This blog is intended to go along with Population: An Introduction to Concepts and Issues, by John R. Weeks, published by Cengage Learning. The latest edition is the 12th (it came out in 2015), but this blog is meant to complement any edition of the book by showing the way in which demographic issues are regularly in the news.

If you are a user of my textbook and would like to suggest a blog post idea, please email me at: john.weeks@sdsu.edu

Thursday, February 24, 2011

Will Demography Slow Down Economic Growth in the US?

As the world climbs out of a deep recession, people are naturally trying to figure out what lies down the road. The McKinsey Global Institute, the research arm of the large McKinsey & Company consulting firm, has just issued a report titled "Growth and Renewal in the United States: Retooling America's Economic Engine." A major takeaway from this report is that America's demographics will likely be a drag on the economy. Ben White of Politico summarized the report this way:
Should the nation be bracing for a new economic reality of slow growth, high unemployment and a declining middle-class standard of living? That’s what a provocative McKinsey Global Institute study suggests, arguing that without significant productivity gains, the United States faces decades of slow growth with possibly devastating implications.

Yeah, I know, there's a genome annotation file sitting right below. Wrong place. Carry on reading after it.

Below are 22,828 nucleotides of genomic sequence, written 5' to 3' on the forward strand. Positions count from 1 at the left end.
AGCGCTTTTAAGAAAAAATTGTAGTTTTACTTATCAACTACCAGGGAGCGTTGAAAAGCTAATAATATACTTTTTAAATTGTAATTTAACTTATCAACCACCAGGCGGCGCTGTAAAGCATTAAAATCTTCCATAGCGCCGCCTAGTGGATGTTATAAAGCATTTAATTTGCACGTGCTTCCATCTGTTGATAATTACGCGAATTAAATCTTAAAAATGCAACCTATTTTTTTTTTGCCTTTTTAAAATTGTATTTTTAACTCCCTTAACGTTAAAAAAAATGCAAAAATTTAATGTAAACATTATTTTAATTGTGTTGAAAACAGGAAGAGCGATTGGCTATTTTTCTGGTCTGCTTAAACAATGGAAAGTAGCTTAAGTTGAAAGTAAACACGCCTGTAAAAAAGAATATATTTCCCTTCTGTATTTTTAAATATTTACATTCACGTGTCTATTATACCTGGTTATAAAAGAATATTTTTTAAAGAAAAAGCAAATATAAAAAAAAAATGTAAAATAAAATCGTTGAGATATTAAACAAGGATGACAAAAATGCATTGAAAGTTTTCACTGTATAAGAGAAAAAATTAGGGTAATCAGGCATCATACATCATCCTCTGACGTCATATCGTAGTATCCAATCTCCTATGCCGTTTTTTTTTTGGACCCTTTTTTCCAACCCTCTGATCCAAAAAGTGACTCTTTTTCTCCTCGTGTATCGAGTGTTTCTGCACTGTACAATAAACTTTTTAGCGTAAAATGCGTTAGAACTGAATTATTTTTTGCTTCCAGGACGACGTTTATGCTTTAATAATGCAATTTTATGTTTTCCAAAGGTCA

The driving force behind the possible GDP decline, McKinsey said, is demographics. With the massive baby-boom generation retiring, the size of the labor force will not grow fast enough to drive significant economic expansion. In short, the U.S. will have to find ways to get more from a labor force that is growing more slowly.
“If, over the next 10 years, the labor force were to grow as currently projected and productivity increases at the average 1.7 percent annual rate that the United States has posted both over the long term (1960 to 2008) and more recently (1990 to 2008), U.S. GDP growth would decline to 2.2 percent per year,” McKinsey said. “With the working-age population declining from 67 percent to 64 percent, Americans, on average, would experience slower gains in living standards than did their parents and grandparents.”
The report then lays out a variety of specific ways to increase productivity. They note, for example, that only 40 percent of a typical nurse's time is spent caring for patients, with the being spent on paperwork. Reversing that ratio would certainly increase productivity in the health sector.
An important consideration for the global future is this: If the age structure of the US is calculated to be a drag on the economy, what about the situation in more rapidly aging societies such as most of Europe and much of East Asia?

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